Highlights From Copper & Brass Fabricators Council Board Meeting
A note from CBSA President, Dicky Farmer…
On September 11th, I attended the Copper and Brass Fabricators Council (CBFC) Board meeting and would like to share three interesting topics discussed there.
1. We have all heard the saying “A dollar spent is a dollar earned.” Question: Will the dollar bill become obsolete? During the 113th U.S. Congressional meeting the House introduced Bill HR.5196 replacing the $1 bill with the $1 coin. Consumer advocates state while making a dollar bill may be cheaper than making a coin, it may only last approximately four years compared with 30 years of the coin. Eliminating the dollar bill in favor of the coin would save $13.8 billion dollars over 30 years.
The Sacagawea dollar coin introduced in 2002 has a copper core and the clad is made of Manganese Brass, which gives the coin a distinctive golden color. Even though there are many advantages to the switch to a dollar coin, various government offices now have to issue reports before the dollar coin becomes a reality. Therefore, I expect it will be many years before this act will pass.
2. The 113th Congress will likely extend the 50 percent bonus depreciation through the end of 2015. This bill is expected to pass Congress and be signed by President Obama during 2014. If passed, business owners will be able to deduct 50 percent of the cost of their purchased assets in the first year, and the remaining cost could be deducted over several years using regular depreciation or Section 179 expensing.
3. Congressman Bob Latta and Congressman Tim Murphy introduced Bill HR.5350, the Infection Reduction Labeling Act of 2014. This act would enable producers to accurately label antimicrobial copper products with their infection reduction properties.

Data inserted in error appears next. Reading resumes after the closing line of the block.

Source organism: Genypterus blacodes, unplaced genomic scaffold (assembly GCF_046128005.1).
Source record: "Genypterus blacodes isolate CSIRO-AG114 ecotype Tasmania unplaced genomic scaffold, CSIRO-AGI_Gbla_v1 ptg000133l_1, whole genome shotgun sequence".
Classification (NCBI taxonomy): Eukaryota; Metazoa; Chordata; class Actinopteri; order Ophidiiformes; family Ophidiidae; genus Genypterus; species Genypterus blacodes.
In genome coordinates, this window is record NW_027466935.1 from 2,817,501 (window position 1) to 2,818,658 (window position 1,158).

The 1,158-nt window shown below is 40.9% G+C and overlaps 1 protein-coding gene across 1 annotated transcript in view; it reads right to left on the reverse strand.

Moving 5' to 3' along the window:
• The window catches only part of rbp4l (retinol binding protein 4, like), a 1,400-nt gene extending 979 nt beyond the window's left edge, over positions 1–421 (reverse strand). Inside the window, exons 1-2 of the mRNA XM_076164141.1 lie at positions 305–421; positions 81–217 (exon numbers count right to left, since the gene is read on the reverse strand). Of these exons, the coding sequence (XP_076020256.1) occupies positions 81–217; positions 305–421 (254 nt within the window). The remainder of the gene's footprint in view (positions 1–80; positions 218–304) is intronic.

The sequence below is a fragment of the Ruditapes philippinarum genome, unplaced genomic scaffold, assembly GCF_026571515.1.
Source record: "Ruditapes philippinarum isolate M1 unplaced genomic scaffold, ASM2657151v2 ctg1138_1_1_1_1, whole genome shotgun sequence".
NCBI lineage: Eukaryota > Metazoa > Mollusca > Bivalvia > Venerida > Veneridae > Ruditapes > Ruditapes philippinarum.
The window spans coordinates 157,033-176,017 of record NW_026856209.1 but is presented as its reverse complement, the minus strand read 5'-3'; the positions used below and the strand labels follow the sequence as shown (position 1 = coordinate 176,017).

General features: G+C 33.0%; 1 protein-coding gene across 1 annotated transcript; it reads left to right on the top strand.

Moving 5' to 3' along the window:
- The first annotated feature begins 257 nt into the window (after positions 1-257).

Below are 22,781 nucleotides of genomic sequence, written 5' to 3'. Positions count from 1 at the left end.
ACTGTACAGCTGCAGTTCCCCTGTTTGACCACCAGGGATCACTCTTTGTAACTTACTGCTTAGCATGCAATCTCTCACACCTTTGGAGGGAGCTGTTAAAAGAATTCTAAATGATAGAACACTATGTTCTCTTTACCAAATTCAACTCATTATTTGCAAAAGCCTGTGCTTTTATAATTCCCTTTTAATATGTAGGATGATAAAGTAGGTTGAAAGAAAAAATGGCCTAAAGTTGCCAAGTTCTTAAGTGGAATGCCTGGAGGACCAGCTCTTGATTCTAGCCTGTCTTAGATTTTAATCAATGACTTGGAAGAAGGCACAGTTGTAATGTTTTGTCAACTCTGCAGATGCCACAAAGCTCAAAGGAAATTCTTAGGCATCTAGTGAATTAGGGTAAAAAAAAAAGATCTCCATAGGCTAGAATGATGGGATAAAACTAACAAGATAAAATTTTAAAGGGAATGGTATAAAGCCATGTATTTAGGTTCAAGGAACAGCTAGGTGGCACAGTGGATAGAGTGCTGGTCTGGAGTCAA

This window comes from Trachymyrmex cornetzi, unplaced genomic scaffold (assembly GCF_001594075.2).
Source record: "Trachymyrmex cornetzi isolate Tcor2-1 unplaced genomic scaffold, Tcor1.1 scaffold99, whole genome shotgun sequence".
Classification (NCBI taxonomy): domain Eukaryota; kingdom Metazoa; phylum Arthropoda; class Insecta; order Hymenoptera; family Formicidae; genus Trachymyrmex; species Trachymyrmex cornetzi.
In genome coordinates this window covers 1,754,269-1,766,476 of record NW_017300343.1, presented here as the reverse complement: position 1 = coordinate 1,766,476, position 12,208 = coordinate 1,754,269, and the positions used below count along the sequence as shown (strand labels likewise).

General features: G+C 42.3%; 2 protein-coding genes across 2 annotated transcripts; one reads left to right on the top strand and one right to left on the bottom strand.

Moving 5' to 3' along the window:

According to Latta, more than four percent of patients develop an infection during their hospital stay which results in 100,000 deaths and more than $100 billion dollars in additional health care costs each year. Congressman Murphy says that bacteria such as infectious MRSA (methicillin resistant staphylococcus aureus) dies within minutes when exposed to copper surfaces. But if left on plastics or other similar materials, MRSA can last for days. During trials solid copper alloys have been approved by the EPA and have been registered as an antimicrobial agent under the Federal Insecticide Fungicide and Rodenticide Act. Our current law does not permit the EPA to allow the labeling of these products as antimicrobial by producers. This legislation would permit such labeling so these products infection-reducing properties can be fully realized.
I look forward to attending the CBFC Board meeting in December and updating you at that time with any new initiatives.
On a more personal note, with fall upon us and September nearly over, summer may have gone by too fast but I’m hoping you all took time to enjoy Labor Day earlier this month. This special holiday honors working people and their contributions to the American economy. This is your day of reward where you can enjoy the luxuries of life and I hope it was well-spent with your families.
Info provided by the CBSA Capsule